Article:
May I ask you a rudimentary question?

Discussion about the New Testament, apocrypha, gnostics, church fathers, Christian origins, historical Jesus or otherwise, etc.
issemm
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May I ask you a rudimentary question?

Post by issemm » Sun Sep 06, 2020 12:05 am

In Galatians Paul said to Geba: 

"If thou, being a Jew, livest after the manner of Gentiles, and not as do the Jews, why compellest thou the Gentiles to live as do the Jews?"

How should I interpret this passage? 

A. In fact, Geba forced Gentiles to become Jews.

B. Being Jewish and not living like a Jew is like forcing a Gentiles to be a Jew.

What's the answer?

issemm
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Re: May I ask you a rudimentary question?

Post by issemm » Sun Sep 06, 2020 9:02 pm

Respectful teachers, please answer me

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Joseph D. L.
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Re: May I ask you a rudimentary question?

Post by Joseph D. L. » Sun Sep 06, 2020 9:33 pm

Paul is speaking to Cephas, not "Geba", and he's dressing him down for his hypocrisy.

But when Cephas came to Antioch, I resisted him to the face, because he stood condemned. For before that certain came from James, he ate with the Gentiles; but when they came, he drew back and separated himself, fearing them that were of the circumcision. And the rest of the Jews dissembled likewise with him; insomuch that even Barnabas was carried away with their dissimulation. But when I saw that they walked not uprightly according to the truth of the gospel, I said unto Cephas before them all, If thou, being a Jew, livest as do the Gentiles, and not as do the Jews, how compellest thou the Gentiles to live as do the Jews?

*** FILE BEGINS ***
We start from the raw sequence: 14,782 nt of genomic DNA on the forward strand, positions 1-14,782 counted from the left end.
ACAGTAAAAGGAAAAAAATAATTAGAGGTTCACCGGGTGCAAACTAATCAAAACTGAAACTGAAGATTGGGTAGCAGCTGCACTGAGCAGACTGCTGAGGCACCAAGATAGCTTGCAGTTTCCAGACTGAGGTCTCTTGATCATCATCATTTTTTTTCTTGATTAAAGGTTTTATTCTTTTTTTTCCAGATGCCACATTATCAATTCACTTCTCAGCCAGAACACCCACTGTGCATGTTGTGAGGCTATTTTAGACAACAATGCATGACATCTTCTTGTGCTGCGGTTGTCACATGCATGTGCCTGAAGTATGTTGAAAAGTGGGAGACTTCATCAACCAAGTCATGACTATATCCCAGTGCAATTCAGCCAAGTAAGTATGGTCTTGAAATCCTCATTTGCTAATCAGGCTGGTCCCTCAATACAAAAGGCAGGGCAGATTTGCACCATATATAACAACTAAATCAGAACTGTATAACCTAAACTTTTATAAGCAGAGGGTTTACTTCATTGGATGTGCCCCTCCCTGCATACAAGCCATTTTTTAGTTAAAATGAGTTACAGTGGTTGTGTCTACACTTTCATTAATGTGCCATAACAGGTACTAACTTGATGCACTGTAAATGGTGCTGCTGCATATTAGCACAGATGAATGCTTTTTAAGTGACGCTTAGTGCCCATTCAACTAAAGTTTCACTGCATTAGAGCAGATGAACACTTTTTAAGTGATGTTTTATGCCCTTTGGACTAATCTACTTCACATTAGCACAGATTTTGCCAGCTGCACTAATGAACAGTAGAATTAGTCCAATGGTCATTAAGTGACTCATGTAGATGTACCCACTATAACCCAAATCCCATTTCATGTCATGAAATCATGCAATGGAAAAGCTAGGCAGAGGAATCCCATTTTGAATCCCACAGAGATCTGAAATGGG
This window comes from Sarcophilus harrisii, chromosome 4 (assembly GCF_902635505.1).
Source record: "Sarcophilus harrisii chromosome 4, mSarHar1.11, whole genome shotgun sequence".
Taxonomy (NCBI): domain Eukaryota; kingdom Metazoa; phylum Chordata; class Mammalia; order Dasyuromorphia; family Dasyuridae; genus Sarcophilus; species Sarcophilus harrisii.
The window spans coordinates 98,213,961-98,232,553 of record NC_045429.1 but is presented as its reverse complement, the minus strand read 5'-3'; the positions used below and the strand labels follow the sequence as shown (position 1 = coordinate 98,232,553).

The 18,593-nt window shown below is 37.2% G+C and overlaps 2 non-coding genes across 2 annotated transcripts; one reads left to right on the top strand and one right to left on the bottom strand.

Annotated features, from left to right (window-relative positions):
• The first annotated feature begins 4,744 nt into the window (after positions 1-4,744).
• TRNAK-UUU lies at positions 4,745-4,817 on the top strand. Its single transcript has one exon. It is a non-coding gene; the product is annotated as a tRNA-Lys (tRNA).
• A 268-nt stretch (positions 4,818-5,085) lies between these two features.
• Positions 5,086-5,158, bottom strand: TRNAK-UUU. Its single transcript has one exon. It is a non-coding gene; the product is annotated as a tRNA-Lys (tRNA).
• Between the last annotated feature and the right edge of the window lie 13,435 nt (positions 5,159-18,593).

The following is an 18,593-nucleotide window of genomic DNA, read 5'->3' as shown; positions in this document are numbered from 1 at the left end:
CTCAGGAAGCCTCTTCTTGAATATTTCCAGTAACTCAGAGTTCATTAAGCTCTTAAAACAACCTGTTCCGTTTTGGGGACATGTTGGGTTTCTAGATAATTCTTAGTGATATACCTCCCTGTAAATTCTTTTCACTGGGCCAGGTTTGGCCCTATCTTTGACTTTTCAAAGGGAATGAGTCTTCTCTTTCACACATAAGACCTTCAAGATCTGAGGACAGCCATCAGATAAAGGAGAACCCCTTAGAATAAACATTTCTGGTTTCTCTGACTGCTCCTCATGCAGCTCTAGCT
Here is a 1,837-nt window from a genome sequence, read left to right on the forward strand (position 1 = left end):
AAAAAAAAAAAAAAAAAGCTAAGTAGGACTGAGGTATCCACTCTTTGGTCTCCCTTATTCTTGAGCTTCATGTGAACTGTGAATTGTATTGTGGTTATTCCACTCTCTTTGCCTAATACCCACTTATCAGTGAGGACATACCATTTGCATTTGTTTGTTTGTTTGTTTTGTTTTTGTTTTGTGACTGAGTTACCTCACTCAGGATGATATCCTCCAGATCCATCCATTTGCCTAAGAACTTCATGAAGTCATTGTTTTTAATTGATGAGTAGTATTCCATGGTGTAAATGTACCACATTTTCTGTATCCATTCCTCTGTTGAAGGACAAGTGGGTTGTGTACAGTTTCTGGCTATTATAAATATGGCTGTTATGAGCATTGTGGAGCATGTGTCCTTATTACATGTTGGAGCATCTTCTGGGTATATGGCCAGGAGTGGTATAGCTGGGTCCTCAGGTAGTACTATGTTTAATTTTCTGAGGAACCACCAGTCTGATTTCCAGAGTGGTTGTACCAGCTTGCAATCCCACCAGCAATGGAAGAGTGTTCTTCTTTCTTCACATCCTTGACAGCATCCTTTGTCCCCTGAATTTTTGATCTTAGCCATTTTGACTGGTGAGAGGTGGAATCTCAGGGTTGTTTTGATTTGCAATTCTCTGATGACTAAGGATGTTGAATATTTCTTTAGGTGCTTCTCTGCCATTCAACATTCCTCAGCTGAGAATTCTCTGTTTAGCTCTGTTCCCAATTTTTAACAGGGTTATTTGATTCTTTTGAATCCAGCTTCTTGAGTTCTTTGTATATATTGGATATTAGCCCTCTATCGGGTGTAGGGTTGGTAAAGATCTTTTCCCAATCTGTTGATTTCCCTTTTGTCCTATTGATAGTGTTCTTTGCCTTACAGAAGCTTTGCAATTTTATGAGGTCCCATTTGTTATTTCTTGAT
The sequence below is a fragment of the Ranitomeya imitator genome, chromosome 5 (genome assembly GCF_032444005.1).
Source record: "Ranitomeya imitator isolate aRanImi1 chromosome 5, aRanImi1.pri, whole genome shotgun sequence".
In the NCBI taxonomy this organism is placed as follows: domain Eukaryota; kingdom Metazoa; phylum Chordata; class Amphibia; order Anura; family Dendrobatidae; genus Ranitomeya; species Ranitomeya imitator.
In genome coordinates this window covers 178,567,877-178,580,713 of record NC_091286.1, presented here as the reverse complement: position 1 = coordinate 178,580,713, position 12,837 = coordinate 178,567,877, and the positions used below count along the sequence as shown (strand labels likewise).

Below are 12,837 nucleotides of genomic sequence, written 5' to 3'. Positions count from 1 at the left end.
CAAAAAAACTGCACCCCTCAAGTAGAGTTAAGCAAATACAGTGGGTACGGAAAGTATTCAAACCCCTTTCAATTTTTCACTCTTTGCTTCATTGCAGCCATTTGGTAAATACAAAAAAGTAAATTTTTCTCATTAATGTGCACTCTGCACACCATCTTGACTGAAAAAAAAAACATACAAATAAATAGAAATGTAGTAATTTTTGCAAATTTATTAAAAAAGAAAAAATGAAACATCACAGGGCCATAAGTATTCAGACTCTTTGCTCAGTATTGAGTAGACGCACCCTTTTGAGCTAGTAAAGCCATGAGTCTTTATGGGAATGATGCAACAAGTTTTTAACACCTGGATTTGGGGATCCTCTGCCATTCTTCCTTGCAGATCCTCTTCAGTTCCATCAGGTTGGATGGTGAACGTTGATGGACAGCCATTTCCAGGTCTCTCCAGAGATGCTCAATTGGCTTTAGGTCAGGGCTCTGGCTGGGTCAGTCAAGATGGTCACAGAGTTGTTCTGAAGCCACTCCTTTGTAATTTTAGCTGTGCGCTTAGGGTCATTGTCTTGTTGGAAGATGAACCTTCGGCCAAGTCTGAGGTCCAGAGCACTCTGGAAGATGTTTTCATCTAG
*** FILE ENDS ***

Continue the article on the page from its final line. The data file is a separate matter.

Hope that makes it clearer.
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Joseph D. L.
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Re: May I ask you a rudimentary question?

Post by Joseph D. L. » Sun Sep 06, 2020 9:39 pm

Basically, Paul catches Cephas eating unkosher meals with the gentiles, but when James, a Jew, comes around he sits and eats with them, all the while teaching gentiles to be more like the Jews. Paul sees this as a betrayal to both parties and accosts Cephas for this.
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davidmartin
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Re: May I ask you a rudimentary question?

Post by davidmartin » Mon Sep 07, 2020 12:55 am

So Peter is out evangelising in Syria to the gentiles
His problem is strictly speaking he shouldn't be eating with them until they convert
But he bends the rules and eats with the proselytes to help with his preaching efforts
Then James and his buddies show up and he switches to eating only with them, his friends
This kind of accommodation of the gentile world arouses Paul's interest and finds in it a way to attack their whole ideology, since his own gospel is geared around accommodating gentiles
But it's possible to see Peter's side of this as i try to above

Secondly it's interesting that Peter and James are both of the 'circumcision' party (Sounds like a fun party) i doubt there was a cigarette paper between their beliefs. The Clementine writings that champion Peter and James make a big deal of only eating with converts in a proper manner and are anti-Paul

Thirdly there's no guarantee whether it's Peter/James or Paul were closer to the original beliefs of the Jesus movement. Both options are possible